How to Configure Nginx Reverse Proxy (Ubuntu 16)

Nginx is becoming a highly popular option for users looking for a powerful resource-friendly web server or a reverse proxy to their existing Apache server configuration.

In this article, we’ll show you how to install Nginx in your Ubuntu 16 Cloud VPS Hosting account and set it up as a reverse proxy for Apache.

Apache is Already Installed

You may have noticed when first setting up your account that Apache is already installed and working as your active web server. (You can verify this by visiting your primary domain and seeing the Ubuntu server default page.)

This means you’ll likely find most success using Nginx as a reverse proxy, which we will show you how to do in this article.

Install Nginx

The first step in this process is to install Nginx. Make sure you are logged into your VPS with the sudo user you created. You will just need to run this command and respond “Yes” to any installation prompts that may pop up:

sudo apt-get -y install nginx

Once the installation is complete, we will begin configuring Apache and Nginx.

Configure Apache

We will first need to change the default ports for accessing Apache. By changing the default port for Apache, we will be making sure that Nginx has the first opportunity to serve any static resources needed.

You can use the nano text editor to edit the ports file:

sudo nano /etc/apache2/ports.conf

Update the “Listen” line, changing the port number from 80 to 8000:

- Listen 80
+ Listen 8000

We will also need to edit the configuration file for virtual hosts:

sudo nano /etc/apache2/sites-available/000-default.conf

Changing the port again:

- <VirtualHost>
+ <VirtualHost>

Make sure to restart the Apache service:

sudo service apache2 restart

Those are the essential configurations for Apache. There are more advanced configurations you can apply, but these port changes cover the basics.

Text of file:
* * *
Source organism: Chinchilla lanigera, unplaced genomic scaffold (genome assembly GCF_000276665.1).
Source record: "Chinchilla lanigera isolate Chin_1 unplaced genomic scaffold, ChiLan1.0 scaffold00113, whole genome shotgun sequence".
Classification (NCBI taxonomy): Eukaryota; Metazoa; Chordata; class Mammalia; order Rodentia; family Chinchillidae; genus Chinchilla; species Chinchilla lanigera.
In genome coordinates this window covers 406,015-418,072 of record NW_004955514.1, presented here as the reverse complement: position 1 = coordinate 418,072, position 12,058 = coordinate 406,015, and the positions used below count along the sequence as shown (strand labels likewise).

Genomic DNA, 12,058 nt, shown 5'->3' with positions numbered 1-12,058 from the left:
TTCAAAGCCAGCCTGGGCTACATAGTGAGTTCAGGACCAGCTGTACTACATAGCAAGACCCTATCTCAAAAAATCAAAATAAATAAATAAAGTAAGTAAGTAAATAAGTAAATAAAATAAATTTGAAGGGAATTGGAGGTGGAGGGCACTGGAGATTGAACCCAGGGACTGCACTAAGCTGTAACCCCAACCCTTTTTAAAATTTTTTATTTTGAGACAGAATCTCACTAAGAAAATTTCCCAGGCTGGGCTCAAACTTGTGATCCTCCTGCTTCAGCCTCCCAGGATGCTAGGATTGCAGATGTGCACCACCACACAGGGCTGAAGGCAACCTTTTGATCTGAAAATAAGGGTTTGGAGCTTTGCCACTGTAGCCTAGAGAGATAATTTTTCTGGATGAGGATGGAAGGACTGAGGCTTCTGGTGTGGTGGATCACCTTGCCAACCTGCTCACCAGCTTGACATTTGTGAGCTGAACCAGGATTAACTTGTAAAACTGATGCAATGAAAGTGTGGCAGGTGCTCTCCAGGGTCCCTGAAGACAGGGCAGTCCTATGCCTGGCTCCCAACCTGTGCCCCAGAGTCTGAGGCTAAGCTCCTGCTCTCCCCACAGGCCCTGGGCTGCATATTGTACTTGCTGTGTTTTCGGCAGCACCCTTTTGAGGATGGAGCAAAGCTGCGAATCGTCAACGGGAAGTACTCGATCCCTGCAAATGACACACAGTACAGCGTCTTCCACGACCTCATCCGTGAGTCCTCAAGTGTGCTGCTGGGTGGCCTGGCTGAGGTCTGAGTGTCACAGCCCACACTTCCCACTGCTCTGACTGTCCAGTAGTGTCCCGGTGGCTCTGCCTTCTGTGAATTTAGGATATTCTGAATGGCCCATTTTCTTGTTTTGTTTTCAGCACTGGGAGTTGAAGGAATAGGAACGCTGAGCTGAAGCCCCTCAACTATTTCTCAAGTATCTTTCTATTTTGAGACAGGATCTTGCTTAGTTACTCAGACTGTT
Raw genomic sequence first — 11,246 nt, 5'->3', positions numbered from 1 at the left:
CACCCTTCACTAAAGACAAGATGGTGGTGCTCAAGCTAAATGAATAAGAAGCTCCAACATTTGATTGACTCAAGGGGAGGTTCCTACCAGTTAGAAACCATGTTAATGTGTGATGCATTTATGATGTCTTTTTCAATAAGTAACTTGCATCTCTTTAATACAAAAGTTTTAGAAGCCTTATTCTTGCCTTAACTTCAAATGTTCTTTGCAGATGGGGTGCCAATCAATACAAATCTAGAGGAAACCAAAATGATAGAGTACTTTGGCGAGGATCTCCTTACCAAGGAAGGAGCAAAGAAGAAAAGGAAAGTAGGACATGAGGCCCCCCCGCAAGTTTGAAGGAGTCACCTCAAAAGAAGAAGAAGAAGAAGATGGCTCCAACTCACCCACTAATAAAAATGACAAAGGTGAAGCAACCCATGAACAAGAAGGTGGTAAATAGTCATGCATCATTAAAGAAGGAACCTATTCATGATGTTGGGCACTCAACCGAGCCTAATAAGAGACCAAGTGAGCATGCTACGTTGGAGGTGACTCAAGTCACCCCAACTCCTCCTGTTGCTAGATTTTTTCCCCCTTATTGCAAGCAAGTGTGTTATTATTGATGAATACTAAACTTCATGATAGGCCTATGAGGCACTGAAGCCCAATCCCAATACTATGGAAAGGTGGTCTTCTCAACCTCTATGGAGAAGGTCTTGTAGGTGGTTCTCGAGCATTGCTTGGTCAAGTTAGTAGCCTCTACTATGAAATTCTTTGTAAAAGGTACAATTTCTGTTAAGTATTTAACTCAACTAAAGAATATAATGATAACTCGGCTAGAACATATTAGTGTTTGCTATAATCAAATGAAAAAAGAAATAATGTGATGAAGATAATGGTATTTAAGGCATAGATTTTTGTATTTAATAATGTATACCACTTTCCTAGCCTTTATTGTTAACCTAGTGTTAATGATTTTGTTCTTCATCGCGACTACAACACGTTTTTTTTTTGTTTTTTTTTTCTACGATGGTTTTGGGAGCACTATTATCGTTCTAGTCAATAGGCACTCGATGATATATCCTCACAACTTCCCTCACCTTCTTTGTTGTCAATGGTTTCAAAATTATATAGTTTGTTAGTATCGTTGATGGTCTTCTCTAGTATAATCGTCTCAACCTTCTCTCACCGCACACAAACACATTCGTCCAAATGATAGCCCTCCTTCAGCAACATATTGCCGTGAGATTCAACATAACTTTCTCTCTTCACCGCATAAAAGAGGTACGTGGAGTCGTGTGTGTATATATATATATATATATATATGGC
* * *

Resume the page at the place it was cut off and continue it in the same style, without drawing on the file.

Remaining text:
Configure Nginx

Now we will need to configure Nginx to serve as our reverse proxy.

Make sure that Nginx services are enabled:

sudo systemctl enable nginx.service

Restart Nginx to make sure any changes are applied:

sudo service nginx restart

Now we will add some proxy parameters to the necessary configuration file:

sudo nano /etc/nginx/proxy_params

Add the extra parameters to the bottom of the proxy_params file (Bear in mind, the + signs are added to demonstrate the additional lines and should not be included in your file. For a plain text version of the file you can copy and paste, click here.):

proxy_set_header Host $http_host; proxy_set_header X-Real-IP $remote_addr; proxy_set_header X-Forwarded-For $proxy_add_x_forwarded_for; proxy_set_header X-Forwarded-Proto $scheme;  + client_max_body_size 100M; + client_body_buffer_size 1m; + proxy_intercept_errors on; + proxy_buffering on; + proxy_buffer_size 128k; + proxy_buffers 256 16k; + proxy_busy_buffers_size 256k; + proxy_temp_file_write_size 256k; + proxy_max_temp_file_size 0; + proxy_read_timeout 300;

As we did above for Apache, we will next be editing the virtual hosts configuration file, this time for Nginx:

sudo nano /etc/nginx/sites-available/default

Make sure that the document root is the same for Nginx, and make sure to include our proxy parameters file. An easy way to make this change would be copy your existing configuration file first:

sudo cp /etc/nginx/sites-available/default /etc/nginx/sites-available/default-dist

Now you have an untouched version of the file your distribution came with; this way you can safely delete the contents of the original and paste in these lines:

server {     listen 80 default_server;     listen [::]:80 default_server;      root /var/www/html;      # Add index.php to the list if you are using PHP     index index.html index.htm index.nginx-debian.html;      server_name _;      location / {       proxy_pass https://localhost:8000;       include /etc/nginx/proxy_params;     } }

Make sure to “reload” Nginx in order to apply these new settings.

sudo service nginx reload

How to Test Your Configuration

You’ll notice that if you reload your page in a browser, you will not see any immediate change. So how do we know if our changes took effect?

There are many different ways to do this, but one easy way is to run this command from your local computer in a new terminal window, of course making sure to substitute “” for the primary domain of your site:

curl -s -D - "" | grep "^Server:"

The output of this command will return information about your server. If you see “Server: nginx/1.10.3 (Ubuntu)” then you completed this tutorial correctly and you now have Nginx configured as a reverse proxy for Apache.

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Christopher Maiorana Content Writer II

Christopher Maiorana joined the InMotion community team in 2015 and regularly dispenses tips and tricks in the Support Center, Community Q&A, and the InMotion Hosting Blog.

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